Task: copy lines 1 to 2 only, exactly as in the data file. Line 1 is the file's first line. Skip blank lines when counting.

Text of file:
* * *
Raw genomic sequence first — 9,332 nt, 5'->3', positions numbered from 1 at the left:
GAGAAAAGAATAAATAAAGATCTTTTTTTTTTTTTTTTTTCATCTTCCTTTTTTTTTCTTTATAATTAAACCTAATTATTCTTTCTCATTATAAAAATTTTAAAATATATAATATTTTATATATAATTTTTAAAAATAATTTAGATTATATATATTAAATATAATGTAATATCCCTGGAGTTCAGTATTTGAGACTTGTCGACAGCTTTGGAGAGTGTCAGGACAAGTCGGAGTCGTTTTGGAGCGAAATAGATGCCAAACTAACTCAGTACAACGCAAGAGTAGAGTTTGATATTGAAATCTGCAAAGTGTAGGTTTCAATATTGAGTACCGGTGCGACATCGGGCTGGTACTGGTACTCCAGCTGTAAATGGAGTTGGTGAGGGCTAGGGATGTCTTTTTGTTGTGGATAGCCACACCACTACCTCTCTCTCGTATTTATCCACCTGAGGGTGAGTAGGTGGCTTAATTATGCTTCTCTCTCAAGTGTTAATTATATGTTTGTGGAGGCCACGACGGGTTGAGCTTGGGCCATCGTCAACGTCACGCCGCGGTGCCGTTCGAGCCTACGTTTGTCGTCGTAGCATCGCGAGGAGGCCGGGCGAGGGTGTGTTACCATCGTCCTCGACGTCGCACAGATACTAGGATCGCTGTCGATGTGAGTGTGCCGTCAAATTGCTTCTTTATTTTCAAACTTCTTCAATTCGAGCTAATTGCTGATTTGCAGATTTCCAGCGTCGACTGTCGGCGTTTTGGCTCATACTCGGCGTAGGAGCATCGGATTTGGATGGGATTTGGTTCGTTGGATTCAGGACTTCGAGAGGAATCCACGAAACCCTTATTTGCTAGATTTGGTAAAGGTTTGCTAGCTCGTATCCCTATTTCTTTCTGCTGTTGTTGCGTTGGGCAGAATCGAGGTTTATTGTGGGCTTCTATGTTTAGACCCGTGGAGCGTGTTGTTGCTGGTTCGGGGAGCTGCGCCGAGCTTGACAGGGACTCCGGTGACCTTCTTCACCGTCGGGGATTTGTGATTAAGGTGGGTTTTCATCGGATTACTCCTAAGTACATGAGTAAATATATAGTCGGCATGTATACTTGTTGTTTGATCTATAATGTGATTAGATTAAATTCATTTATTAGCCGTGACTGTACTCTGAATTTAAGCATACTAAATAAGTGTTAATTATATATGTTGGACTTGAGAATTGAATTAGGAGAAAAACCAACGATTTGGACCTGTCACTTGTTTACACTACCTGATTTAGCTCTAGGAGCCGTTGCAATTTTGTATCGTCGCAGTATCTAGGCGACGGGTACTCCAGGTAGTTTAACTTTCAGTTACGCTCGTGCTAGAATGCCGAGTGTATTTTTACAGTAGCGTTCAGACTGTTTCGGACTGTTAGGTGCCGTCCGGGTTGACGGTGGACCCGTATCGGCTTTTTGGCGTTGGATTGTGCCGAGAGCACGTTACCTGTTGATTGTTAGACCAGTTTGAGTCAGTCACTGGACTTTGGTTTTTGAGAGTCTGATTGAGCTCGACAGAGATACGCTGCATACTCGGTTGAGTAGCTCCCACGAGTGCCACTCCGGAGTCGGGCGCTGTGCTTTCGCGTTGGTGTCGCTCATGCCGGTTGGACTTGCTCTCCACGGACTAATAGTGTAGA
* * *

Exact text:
Raw genomic sequence first — 9,332 nt, 5'->3', positions numbered from 1 at the left:
GAGAAAAGAATAAATAAAGATCTTTTTTTTTTTTTTTTTTCATCTTCCTTTTTTTTTCTTTATAATTAAACCTAATTATTCTTTCTCATTATAAAAATTTTAAAATATATAATATTTTATATATAATTTTTAAAAATAATTTAGATTATATATATTAAATATAATGTAATATCCCTGGAGTTCAGTATTTGAGACTTGTCGACAGCTTTGGAGAGTGTCAGGACAAGTCGGAGTCGTTTTGGAGCGAAATAGATGCCAAACTAACTCAGTACAACGCAAGAGTAGAGTTTGATATTGAAATCTGCAAAGTGTAGGTTTCAATATTGAGTACCGGTGCGACATCGGGCTGGTACTGGTACTCCAGCTGTAAATGGAGTTGGTGAGGGCTAGGGATGTCTTTTTGTTGTGGATAGCCACACCACTACCTCTCTCTCGTATTTATCCACCTGAGGGTGAGTAGGTGGCTTAATTATGCTTCTCTCTCAAGTGTTAATTATATGTTTGTGGAGGCCACGACGGGTTGAGCTTGGGCCATCGTCAACGTCACGCCGCGGTGCCGTTCGAGCCTACGTTTGTCGTCGTAGCATCGCGAGGAGGCCGGGCGAGGGTGTGTTACCATCGTCCTCGACGTCGCACAGATACTAGGATCGCTGTCGATGTGAGTGTGCCGTCAAATTGCTTCTTTATTTTCAAACTTCTTCAATTCGAGCTAATTGCTGATTTGCAGATTTCCAGCGTCGACTGTCGGCGTTTTGGCTCATACTCGGCGTAGGAGCATCGGATTTGGATGGGATTTGGTTCGTTGGATTCAGGACTTCGAGAGGAATCCACGAAACCCTTATTTGCTAGATTTGGTAAAGGTTTGCTAGCTCGTATCCCTATTTCTTTCTGCTGTTGTTGCGTTGGGCAGAATCGAGGTTTATTGTGGGCTTCTATGTTTAGACCCGTGGAGCGTGTTGTTGCTGGTTCGGGGAGCTGCGCCGAGCTTGACAGGGACTCCGGTGACCTTCTTCACCGTCGGGGATTTGTGATTAAGGTGGGTTTTCATCGGATTACTCCTAAGTACATGAGTAAATATATAGTCGGCATGTATACTTGTTGTTTGATCTATAATGTGATTAGATTAAATTCATTTATTAGCCGTGACTGTACTCTGAATTTAAGCATACTAAATAAGTGTTAATTATATATGTTGGACTTGAGAATTGAATTAGGAGAAAAACCAACGATTTGGACCTGTCACTTGTTTACACTACCTGATTTAGCTCTAGGAGCCGTTGCAATTTTGTATCGTCGCAGTATCTAGGCGACGGGTACTCCAGGTAGTTTAACTTTCAGTTACGCTCGTGCTAGAATGCCGAGTGTATTTTTACAGTAGCGTTCAGACTGTTTCGGACTGTTAGGTGCCGTCCGGGTTGACGGTGGACCCGTATCGGCTTTTTGGCGTTGGATTGTGCCGAGAGCACGTTACCTGTTGATTGTTAGACCAGTTTGAGTCAGTCACTGGACTTTGGTTTTTGAGAGTCTGATTGAGCTCGACAGAGATACGCTGCATACTCGGTTGAGTAGCTCCCACGAGTGCCACTCCGGAGTCGGGCGCTGTGCTTTCGCGTTGGTGTCGCTCATGCCGGTTGGACTTGCTCTCCACGGACTAATAGTGTAGA